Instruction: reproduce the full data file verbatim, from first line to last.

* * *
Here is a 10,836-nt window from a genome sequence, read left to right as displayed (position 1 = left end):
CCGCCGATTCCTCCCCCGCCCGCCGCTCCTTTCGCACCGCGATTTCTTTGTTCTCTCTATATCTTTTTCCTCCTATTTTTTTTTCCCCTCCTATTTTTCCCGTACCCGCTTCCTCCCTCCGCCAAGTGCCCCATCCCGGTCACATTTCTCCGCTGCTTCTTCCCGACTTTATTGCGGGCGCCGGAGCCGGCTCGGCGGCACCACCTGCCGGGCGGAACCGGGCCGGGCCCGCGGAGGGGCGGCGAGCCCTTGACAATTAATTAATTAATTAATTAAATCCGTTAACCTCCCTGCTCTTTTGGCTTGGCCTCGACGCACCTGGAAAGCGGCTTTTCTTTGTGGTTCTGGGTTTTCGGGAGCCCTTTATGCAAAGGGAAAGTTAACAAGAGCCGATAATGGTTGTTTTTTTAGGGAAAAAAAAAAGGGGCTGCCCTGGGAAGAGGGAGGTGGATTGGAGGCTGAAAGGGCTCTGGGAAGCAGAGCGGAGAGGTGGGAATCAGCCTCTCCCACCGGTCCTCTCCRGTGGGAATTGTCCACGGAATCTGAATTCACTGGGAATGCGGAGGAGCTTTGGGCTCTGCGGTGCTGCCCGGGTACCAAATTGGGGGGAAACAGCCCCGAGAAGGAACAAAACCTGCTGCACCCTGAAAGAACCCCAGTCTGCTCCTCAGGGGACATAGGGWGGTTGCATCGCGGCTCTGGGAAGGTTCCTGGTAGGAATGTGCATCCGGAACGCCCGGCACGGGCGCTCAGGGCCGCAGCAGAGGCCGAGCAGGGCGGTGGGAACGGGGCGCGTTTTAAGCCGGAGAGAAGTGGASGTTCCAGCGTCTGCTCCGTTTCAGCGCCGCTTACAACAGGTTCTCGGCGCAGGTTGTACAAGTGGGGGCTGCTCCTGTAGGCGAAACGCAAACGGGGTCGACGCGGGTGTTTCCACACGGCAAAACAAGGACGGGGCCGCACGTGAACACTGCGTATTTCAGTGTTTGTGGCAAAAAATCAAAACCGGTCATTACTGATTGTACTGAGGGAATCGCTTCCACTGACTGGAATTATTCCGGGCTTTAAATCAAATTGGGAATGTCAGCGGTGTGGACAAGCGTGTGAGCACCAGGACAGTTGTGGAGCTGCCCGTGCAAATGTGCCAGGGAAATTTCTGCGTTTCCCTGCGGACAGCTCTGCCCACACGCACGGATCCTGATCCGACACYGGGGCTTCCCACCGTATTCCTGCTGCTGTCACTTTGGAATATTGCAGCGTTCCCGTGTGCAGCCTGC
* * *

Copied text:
Here is a 10,836-nt window from a genome sequence, read left to right as displayed (position 1 = left end):
CCGCCGATTCCTCCCCCGCCCGCCGCTCCTTTCGCACCGCGATTTCTTTGTTCTCTCTATATCTTTTTCCTCCTATTTTTTTTTCCCCTCCTATTTTTCCCGTACCCGCTTCCTCCCTCCGCCAAGTGCCCCATCCCGGTCACATTTCTCCGCTGCTTCTTCCCGACTTTATTGCGGGCGCCGGAGCCGGCTCGGCGGCACCACCTGCCGGGCGGAACCGGGCCGGGCCCGCGGAGGGGCGGCGAGCCCTTGACAATTAATTAATTAATTAATTAAATCCGTTAACCTCCCTGCTCTTTTGGCTTGGCCTCGACGCACCTGGAAAGCGGCTTTTCTTTGTGGTTCTGGGTTTTCGGGAGCCCTTTATGCAAAGGGAAAGTTAACAAGAGCCGATAATGGTTGTTTTTTTAGGGAAAAAAAAAAGGGGCTGCCCTGGGAAGAGGGAGGTGGATTGGAGGCTGAAAGGGCTCTGGGAAGCAGAGCGGAGAGGTGGGAATCAGCCTCTCCCACCGGTCCTCTCCRGTGGGAATTGTCCACGGAATCTGAATTCACTGGGAATGCGGAGGAGCTTTGGGCTCTGCGGTGCTGCCCGGGTACCAAATTGGGGGGAAACAGCCCCGAGAAGGAACAAAACCTGCTGCACCCTGAAAGAACCCCAGTCTGCTCCTCAGGGGACATAGGGWGGTTGCATCGCGGCTCTGGGAAGGTTCCTGGTAGGAATGTGCATCCGGAACGCCCGGCACGGGCGCTCAGGGCCGCAGCAGAGGCCGAGCAGGGCGGTGGGAACGGGGCGCGTTTTAAGCCGGAGAGAAGTGGASGTTCCAGCGTCTGCTCCGTTTCAGCGCCGCTTACAACAGGTTCTCGGCGCAGGTTGTACAAGTGGGGGCTGCTCCTGTAGGCGAAACGCAAACGGGGTCGACGCGGGTGTTTCCACACGGCAAAACAAGGACGGGGCCGCACGTGAACACTGCGTATTTCAGTGTTTGTGGCAAAAAATCAAAACCGGTCATTACTGATTGTACTGAGGGAATCGCTTCCACTGACTGGAATTATTCCGGGCTTTAAATCAAATTGGGAATGTCAGCGGTGTGGACAAGCGTGTGAGCACCAGGACAGTTGTGGAGCTGCCCGTGCAAATGTGCCAGGGAAATTTCTGCGTTTCCCTGCGGACAGCTCTGCCCACACGCACGGATCCTGATCCGACACYGGGGCTTCCCACCGTATTCCTGCTGCTGTCACTTTGGAATATTGCAGCGTTCCCGTGTGCAGCCTGC